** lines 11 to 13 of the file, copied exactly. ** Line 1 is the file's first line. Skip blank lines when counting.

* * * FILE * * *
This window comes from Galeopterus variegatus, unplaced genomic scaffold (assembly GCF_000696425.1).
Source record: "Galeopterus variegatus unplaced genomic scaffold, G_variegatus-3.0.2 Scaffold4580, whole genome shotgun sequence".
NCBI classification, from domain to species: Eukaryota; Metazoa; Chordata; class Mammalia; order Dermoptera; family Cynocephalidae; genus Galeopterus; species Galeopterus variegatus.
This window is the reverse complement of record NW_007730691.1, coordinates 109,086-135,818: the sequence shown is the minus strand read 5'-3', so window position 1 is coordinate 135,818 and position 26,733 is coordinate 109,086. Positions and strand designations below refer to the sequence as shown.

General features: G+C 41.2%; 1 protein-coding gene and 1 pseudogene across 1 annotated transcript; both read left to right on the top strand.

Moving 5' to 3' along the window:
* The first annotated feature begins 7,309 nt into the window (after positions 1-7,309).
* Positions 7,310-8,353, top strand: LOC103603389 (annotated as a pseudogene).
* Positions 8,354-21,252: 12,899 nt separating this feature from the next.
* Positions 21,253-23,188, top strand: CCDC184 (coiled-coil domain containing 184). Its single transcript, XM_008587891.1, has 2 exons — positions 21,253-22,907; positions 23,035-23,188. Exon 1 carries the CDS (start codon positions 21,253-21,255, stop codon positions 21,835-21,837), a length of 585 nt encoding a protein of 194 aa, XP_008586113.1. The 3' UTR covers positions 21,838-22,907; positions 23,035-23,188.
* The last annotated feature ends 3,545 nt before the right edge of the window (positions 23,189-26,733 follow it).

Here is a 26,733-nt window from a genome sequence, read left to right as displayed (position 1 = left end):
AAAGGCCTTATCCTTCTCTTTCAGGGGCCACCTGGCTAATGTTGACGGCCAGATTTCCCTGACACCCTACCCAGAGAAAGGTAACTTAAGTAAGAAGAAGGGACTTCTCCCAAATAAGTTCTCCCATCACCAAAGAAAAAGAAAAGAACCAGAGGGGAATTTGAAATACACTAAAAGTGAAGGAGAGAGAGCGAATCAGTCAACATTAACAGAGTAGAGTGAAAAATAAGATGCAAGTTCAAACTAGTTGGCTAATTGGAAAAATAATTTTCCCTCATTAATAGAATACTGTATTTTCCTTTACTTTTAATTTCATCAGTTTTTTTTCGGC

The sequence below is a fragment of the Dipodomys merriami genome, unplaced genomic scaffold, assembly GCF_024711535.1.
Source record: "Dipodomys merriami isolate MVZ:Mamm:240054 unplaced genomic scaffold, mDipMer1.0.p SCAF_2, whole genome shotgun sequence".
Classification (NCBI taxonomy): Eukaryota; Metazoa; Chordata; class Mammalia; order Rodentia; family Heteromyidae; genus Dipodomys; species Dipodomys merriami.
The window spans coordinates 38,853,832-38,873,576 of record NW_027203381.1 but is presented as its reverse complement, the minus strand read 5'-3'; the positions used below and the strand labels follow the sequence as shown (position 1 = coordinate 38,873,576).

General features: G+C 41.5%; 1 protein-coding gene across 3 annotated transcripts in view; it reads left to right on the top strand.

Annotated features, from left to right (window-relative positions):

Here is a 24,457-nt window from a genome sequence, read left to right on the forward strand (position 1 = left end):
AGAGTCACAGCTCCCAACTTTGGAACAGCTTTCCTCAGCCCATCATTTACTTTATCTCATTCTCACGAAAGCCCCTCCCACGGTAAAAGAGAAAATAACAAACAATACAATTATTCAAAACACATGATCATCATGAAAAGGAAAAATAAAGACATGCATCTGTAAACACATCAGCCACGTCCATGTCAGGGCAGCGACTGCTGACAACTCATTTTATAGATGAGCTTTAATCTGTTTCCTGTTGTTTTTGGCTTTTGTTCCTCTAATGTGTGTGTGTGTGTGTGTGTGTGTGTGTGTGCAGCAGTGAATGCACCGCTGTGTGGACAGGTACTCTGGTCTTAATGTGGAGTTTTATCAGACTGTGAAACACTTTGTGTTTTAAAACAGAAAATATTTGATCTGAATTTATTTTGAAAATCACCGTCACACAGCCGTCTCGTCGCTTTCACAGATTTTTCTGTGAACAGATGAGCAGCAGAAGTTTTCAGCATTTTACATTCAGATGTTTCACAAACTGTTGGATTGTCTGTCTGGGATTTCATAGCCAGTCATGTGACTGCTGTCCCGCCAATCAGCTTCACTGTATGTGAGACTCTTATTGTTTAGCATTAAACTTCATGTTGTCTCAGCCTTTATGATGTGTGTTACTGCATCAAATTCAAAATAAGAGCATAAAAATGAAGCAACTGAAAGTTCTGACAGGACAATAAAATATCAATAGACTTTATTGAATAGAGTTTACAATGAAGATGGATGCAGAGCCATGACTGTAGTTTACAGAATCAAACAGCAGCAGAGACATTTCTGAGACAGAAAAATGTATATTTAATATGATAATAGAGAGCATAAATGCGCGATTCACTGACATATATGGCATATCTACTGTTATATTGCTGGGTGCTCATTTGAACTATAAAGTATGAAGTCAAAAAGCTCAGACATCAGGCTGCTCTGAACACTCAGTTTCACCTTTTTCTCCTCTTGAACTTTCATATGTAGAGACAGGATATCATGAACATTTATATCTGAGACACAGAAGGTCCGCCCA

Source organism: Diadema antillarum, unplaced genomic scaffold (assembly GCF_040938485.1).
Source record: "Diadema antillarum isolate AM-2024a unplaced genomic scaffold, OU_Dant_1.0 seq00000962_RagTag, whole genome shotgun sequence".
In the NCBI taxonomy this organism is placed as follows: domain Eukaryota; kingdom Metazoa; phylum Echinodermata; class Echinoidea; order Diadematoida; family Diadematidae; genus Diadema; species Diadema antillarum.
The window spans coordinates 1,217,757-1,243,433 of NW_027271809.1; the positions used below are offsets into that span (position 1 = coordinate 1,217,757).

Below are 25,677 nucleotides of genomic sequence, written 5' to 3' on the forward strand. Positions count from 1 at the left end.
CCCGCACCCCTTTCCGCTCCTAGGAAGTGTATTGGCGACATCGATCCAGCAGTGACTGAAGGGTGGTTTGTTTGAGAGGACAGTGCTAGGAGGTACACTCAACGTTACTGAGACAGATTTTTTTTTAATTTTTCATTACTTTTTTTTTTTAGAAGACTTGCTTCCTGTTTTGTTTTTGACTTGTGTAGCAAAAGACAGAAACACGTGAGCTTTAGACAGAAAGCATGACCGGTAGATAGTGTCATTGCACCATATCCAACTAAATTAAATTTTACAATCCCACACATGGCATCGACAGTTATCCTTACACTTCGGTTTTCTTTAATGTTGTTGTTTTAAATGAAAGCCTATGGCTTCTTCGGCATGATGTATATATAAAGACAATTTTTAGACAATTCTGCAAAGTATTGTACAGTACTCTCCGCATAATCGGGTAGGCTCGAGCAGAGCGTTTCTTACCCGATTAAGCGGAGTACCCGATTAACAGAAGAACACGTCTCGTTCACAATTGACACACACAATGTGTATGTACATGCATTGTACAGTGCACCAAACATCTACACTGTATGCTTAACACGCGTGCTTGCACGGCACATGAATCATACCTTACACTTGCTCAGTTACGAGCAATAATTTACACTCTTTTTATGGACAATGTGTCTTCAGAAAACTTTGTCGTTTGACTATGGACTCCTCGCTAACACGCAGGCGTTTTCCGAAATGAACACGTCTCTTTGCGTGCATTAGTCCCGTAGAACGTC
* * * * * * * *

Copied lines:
* The last annotated feature ends 3,545 nt before the right edge of the window (positions 23,189-26,733 follow it).

Here is a 26,733-nt window from a genome sequence, read left to right as displayed (position 1 = left end):
AAAGGCCTTATCCTTCTCTTTCAGGGGCCACCTGGCTAATGTTGACGGCCAGATTTCCCTGACACCCTACCCAGAGAAAGGTAACTTAAGTAAGAAGAAGGGACTTCTCCCAAATAAGTTCTCCCATCACCAAAGAAAAAGAAAAGAACCAGAGGGGAATTTGAAATACACTAAAAGTGAAGGAGAGAGAGCGAATCAGTCAACATTAACAGAGTAGAGTGAAAAATAAGATGCAAGTTCAAACTAGTTGGCTAATTGGAAAAATAATTTTCCCTCATTAATAGAATACTGTATTTTCCTTTACTTTTAATTTCATCAGTTTTTTTTCGGC